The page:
When a mission to Mars goes wrong, one of the astronauts, Mark Watney, is presumed dead and left behind. Using his technical ingenuity he strives to contact NASA but is all too aware that his diminishing supplies will not last more than a few short weeks and the earliest rescue will take at least three years. Using his knowledge as a botanist, Mark begins to grow food and fights to survive until he can be rescued but with the planet’s harsh conditions and Mark’s loneliness, will he be able to stay alive long enough?

The Martian (2015) – Director: Ridley Scotis themartian appropriate for kidst


Rating: 12

Running Length: 141 mins

Starring: Matt Damon, Jessica Chastain, Kristen Wiig

Genre: Science Fiction


Based on the 2011 novel of the same name by Andy Weir, ‘The Martian’ is a return to form for Ridley Scott, whose preoccupation with epic tales has become somewhat tiresome. By focusing on the story of one man’s survival but in a very matter-of-fact way rather than reaching for contrived drama, ‘The Martian’ succeeds in gluing you to your seat as each setback lowers the chance for survival for the only human alive on our closest neighbour in the solar system.

Although there are strong supporting performances and good balance of time spent on Mars to Earth, responsibility for hooking the audience lands squarely on the shoulders of Watney (played by Damon). It is evident that great effort has gone in to making Watney likable and there’s a rich vein of humour running throughout. Whether he is scavenging for parts to rig up a potato-growing field, cobbling together a radioactive heating system for the Mars rover, or calculating how to divide his rations in order to live long enough to be rescued, Watney’s inherent charm carries the movie on so that no scene drags, and any lapses in despair are all the more powerful for their rarity.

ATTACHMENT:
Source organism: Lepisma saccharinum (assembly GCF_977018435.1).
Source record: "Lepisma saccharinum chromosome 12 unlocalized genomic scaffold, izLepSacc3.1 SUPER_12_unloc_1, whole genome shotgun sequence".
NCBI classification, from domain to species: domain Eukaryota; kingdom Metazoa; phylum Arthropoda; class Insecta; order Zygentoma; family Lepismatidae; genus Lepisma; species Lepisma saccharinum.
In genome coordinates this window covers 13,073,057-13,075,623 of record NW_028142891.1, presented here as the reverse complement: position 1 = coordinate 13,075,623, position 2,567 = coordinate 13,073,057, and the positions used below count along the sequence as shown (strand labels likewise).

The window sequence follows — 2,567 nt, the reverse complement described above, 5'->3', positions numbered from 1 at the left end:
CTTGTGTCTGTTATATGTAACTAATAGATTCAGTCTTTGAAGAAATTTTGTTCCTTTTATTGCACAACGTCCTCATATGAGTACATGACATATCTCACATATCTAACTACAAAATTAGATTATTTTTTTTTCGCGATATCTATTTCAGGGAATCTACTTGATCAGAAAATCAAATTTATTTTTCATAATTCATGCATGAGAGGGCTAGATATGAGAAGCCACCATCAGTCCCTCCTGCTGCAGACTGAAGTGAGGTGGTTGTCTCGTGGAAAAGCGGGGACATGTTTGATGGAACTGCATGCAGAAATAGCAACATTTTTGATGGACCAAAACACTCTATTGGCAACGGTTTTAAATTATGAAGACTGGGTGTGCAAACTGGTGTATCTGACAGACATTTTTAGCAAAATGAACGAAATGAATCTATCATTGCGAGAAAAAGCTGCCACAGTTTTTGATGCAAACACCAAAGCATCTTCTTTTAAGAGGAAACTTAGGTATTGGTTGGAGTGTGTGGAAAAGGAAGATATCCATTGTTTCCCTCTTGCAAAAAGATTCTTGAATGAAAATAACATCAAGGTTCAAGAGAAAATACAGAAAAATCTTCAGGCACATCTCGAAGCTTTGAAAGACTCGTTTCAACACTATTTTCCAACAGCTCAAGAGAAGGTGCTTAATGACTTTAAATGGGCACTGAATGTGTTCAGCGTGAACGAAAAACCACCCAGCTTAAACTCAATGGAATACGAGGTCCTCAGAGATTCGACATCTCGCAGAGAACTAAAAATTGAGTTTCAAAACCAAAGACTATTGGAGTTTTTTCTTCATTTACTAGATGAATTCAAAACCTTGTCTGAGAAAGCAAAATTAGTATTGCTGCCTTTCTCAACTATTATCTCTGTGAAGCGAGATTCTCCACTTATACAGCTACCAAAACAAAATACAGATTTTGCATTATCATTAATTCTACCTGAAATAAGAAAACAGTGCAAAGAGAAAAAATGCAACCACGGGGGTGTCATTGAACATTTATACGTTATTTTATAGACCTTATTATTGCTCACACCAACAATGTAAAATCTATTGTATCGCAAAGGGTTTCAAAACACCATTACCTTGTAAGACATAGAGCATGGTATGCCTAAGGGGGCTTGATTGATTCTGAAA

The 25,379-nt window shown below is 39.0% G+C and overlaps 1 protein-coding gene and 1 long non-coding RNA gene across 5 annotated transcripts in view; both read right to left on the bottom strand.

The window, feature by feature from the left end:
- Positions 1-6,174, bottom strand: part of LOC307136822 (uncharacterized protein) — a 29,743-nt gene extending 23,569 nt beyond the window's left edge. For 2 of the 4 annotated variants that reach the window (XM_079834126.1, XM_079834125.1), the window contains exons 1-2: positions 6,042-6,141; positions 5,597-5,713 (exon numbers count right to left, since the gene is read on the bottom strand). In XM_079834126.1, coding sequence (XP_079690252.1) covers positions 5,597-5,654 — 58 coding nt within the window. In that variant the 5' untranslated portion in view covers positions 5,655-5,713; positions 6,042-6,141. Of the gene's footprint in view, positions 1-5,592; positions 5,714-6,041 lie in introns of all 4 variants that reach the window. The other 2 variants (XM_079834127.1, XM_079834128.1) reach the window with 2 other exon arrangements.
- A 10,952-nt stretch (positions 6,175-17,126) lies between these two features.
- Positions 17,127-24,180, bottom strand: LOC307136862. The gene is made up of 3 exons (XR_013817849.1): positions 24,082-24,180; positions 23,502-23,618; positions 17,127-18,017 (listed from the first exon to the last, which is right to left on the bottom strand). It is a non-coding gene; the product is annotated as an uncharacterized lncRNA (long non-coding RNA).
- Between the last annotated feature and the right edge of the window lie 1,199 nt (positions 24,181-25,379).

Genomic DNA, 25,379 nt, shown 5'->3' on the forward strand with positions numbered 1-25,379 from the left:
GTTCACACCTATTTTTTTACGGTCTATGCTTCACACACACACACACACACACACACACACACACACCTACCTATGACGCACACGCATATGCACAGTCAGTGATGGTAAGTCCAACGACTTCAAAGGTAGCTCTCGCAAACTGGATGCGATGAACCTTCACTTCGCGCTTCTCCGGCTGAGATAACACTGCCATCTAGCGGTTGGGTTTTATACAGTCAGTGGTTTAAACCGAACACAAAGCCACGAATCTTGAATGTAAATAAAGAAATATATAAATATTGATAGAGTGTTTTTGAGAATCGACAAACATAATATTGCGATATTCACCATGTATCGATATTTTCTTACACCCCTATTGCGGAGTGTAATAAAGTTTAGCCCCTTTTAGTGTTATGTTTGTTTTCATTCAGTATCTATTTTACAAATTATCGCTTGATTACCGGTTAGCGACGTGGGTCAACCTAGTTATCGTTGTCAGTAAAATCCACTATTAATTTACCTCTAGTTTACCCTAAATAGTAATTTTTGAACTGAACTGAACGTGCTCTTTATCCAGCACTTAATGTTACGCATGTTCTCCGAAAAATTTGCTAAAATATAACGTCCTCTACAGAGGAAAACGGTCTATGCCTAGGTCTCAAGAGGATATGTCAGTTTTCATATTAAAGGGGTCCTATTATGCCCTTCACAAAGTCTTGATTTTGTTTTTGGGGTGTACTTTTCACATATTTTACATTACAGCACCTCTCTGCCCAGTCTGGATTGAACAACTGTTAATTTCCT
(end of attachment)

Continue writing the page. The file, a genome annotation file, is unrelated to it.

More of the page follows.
Unlike high-brow special-effect bonanza, ‘Interstellar’ and despite being sprinkled with gorgeous sweeping shots of the harsh, red Martian landscape, ‘The Martian’ takes a more practical ‘Apollo 13’ approach to space travel. As such, the plot bounces along a path of adversity, problems, solutions, complications and last gasps so that the nearly three hours runtime flies past in no time at all. ‘The Martian’ chooses to – for the most part – brush aside any conflict or arguments the other characters might otherwise have had (everyone conveniently votes for the ‘right’ course of action), but it is clear this is Watney’s story, and with Matt Damon on top form, ‘The Martian’ is a fantastic journey of being marooned, and living for survival.


There is very little content in terms of scenes that would be unsuitable for children. In fact, we barely had any notes at all after watching ‘The Martian’.

However, there is bad language throughout the movie that is impossible to avoid and this is often of a moderate to strong nature, including some blasphemous (although common) phraseology.

Otherwise, moments of note are: Watney is struck heavily by debris during a powerful storm and blasted backwards. The other crew members look for him but have to leave before their craft topples over. They are distressed at leaving him behind but believe him to be dead. The scene is not overly emotional, instead showing resigned despair.